“Cope or Quit” is Not a Strategy

dreamstime_m_30200714I have been talking a lot to lawyers and judges for the last couple of years about wellness.  And I begin almost every presentation with statistics that attempt to articulate the level of distress in our profession.  I frequently tell my audience members that 19% of all attorneys suffer from chronic depression.  18% of all attorneys are alcohol dependent.  Lawyers lead all other professions in depression, anxiety related disorders and substance abuse.

These are grim numbers.  But I begin my presentations with these statistics because I think (or at least I hope) that if we finally understand how much suffering there is in this profession, then we’ll begin to do something about it.  The problem with my statistics, however, is that they come from studies that are (in some instances) over 25 years old.  That’s what the profession looked like a quarter of a century ago.  What does it look like now?

We no longer have to ask that question.

Just a few weeks ago, a medical journal published the results of a recent study conducted by the American Bar Association and the Hazelden Betty Ford Foundation, The study, which is the most comprehensive examination to date of the state of mental health in the legal profession, surveyed approximately 13,000 attorneys.

With the release of the ABA/HBF study, we no longer have to work off of out-dated statistics.  We now have a good picture of the current state of mental health in our profession.

And the bad news is that things have gotten worse.

Here are a few of the findings from the recently published ABA/HBF Study:

  • 28% of attorneys suffer from depression
  • 21% of attorneys are alcohol dependent
  • 32% of attorneys 30 years of age or younger are alcohol dependent
  • Younger attorneys in the first 10 years of practice are most at risk for depression and substance abuse
  • Most lawyers surveyed are aware of state bar Lawyer Assistance Programs, but very, very few utilize those resources because of the stigma associated with asking for help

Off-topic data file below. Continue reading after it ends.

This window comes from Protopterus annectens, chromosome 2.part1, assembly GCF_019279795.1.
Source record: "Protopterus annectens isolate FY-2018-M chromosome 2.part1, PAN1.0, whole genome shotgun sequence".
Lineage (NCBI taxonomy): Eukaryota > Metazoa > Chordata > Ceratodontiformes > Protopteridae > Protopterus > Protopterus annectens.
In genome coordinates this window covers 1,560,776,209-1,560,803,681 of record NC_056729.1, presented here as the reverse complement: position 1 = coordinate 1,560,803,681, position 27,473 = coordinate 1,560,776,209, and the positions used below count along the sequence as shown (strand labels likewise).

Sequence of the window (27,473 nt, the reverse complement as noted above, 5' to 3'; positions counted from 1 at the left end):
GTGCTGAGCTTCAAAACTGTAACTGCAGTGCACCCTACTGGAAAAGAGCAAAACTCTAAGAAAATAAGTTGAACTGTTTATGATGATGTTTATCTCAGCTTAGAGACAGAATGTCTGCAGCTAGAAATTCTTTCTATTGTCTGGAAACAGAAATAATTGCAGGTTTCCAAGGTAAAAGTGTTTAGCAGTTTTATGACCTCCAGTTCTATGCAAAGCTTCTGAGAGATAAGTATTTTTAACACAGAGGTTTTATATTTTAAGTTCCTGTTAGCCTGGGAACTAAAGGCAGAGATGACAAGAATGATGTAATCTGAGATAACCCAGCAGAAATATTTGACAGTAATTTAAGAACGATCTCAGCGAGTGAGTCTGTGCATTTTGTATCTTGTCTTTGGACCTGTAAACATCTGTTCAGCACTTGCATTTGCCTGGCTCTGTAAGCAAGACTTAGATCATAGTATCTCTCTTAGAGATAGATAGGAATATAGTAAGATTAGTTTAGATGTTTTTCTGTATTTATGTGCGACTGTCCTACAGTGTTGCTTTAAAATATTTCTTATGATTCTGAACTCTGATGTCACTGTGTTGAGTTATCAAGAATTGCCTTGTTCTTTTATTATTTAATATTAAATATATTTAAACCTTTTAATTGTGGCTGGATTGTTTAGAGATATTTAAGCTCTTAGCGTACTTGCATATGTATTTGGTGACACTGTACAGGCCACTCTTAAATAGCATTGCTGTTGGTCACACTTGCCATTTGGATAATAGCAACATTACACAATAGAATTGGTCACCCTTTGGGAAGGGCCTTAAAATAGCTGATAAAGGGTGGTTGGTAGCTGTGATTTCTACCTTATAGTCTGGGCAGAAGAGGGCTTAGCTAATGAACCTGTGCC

As important as this new study is, what is particularly alarming is that we have known about this problem for 25 years now. 25 years ago we knew that lawyers suffered from depression at a rate that is two to five times that found in the general population. 25 years ago we knew lawyers led all other professions in alcohol and substance abuse.  But in spite of our knowing, things have grown worse.

How could that happen?  How could we have known how bad things are for so long and done so little about it?

If you’re looking for an answer to that question, you have to look no further than the kinds of things frequently said to young lawyers in the early stages of their career:

  • “Anyone who talks about “lifestyle” and “balance” is never going to be successful practicing law”
  • This business is hard.  It’s not cut out for everyone.  
  • If you can’t handle the pressure, find another job

It is time to call these “cope or quit” excuses what they are—the antiquated rhetoric of those too afraid to do the difficult work of trying to understand why the suffering exists in the first place, and the equally difficult work of making the necessary changes to ourselves, the way we practice and the way we run our law firms that will address this suffering.

It’s a lot easier to say ”you’re not cut out for this kind of work” than it is to confront those things about our practices and the way we run our firms that play a role in creating these statistics.  The time has come for lawyers and law firms to stop making excuses.  The problems of this profession are ours to solve. Not anyone else’s.

The stakes are high.  Our current professional culture is unsustainable.  We have to change not only the way we think, but also the way we talk.

“Cope or quit” is not an answer.


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